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  • Writer's pictureMichael Martin

The Sophianic Jihad

In The Butlerian Jihad, part of the Dune series extended by Frank Herbert’s son, Brian, and Kevin J. Anderson, a future civilization calls for the destruction of all computers, thinking machines, and humanoid robots. This sensibility is succinctly articulated in the dictum “Thou shalt not make a machine in the likeness of a human mind.” John Michael Greer draws on this idea in his book Our Retro Future: Looking to the Past to Reinvent the Future, and, as I’ve written, I think his instincts are sharp and his arguments worthy of deep consideration. With the technocrats now in smug assurance of their absolute victory, now is the time to start thinking about our subservience to, especially, information technology and to the technocrats and their lackeys in government who think they control it—and by controlling it controlling us.

In fact, we have arrived at a nexus predicted long since. As Canadian philosopher George Grant, for example, wrote in the 1960s, “When one contemplates the conquest of nature by technology one must remember that that conquest had to include our own bodies.” [1] Facing the prospect of mandated and enforced medical procedures and the attendant “digital passports” now being developed and implemented, I’d say the technological conquest of the human person is set at full speed ahead.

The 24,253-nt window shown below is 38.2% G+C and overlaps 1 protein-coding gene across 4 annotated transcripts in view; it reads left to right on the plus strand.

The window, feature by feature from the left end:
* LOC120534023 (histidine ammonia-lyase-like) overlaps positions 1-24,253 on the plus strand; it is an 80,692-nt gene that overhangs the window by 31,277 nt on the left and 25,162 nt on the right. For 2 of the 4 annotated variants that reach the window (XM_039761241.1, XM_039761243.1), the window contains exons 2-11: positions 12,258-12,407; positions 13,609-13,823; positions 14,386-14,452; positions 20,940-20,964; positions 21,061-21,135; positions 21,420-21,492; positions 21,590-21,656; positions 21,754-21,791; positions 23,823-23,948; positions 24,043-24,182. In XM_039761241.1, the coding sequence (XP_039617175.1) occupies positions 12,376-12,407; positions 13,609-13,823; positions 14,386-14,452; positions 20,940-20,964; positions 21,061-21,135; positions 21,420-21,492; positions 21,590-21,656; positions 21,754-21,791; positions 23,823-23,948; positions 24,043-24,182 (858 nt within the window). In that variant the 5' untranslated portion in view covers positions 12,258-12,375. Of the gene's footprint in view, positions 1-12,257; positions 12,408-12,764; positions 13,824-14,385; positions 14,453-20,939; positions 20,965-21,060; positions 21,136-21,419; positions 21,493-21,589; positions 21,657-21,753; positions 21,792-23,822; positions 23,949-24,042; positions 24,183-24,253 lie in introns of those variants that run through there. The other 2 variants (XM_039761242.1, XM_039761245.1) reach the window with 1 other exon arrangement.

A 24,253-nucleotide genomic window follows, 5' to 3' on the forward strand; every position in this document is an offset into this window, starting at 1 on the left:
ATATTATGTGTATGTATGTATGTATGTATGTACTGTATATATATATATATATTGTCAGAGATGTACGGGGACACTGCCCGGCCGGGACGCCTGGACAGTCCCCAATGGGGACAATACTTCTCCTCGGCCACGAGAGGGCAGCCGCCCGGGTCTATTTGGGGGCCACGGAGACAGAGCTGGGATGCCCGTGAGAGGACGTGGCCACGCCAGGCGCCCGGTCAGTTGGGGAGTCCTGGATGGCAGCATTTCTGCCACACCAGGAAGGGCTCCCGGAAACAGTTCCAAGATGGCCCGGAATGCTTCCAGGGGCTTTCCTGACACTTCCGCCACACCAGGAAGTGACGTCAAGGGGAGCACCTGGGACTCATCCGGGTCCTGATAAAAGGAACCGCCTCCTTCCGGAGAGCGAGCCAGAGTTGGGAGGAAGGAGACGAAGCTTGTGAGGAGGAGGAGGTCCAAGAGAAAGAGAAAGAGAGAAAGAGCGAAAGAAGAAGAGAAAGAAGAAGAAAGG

I’m not surprised by any of this, and neither should anyone else be. I’ve been warning about it for years, for one thing. In my first published academic paper, 2005’s “Meditations on Blade Runner”(available as a pdf on the “Articles” page of my website), I speculated about the then half-illusory prospect of transhumanism, a project now fully applauded by The World Economic Forum and its subsidiaries and perhaps even by the Vatican. As one can tell from the parties with vested interests in this tranhumanist project (though cloaked under the disguises of “health” and “environmentalism”), this, as all conquests, is ultimately about power. As Grant writes,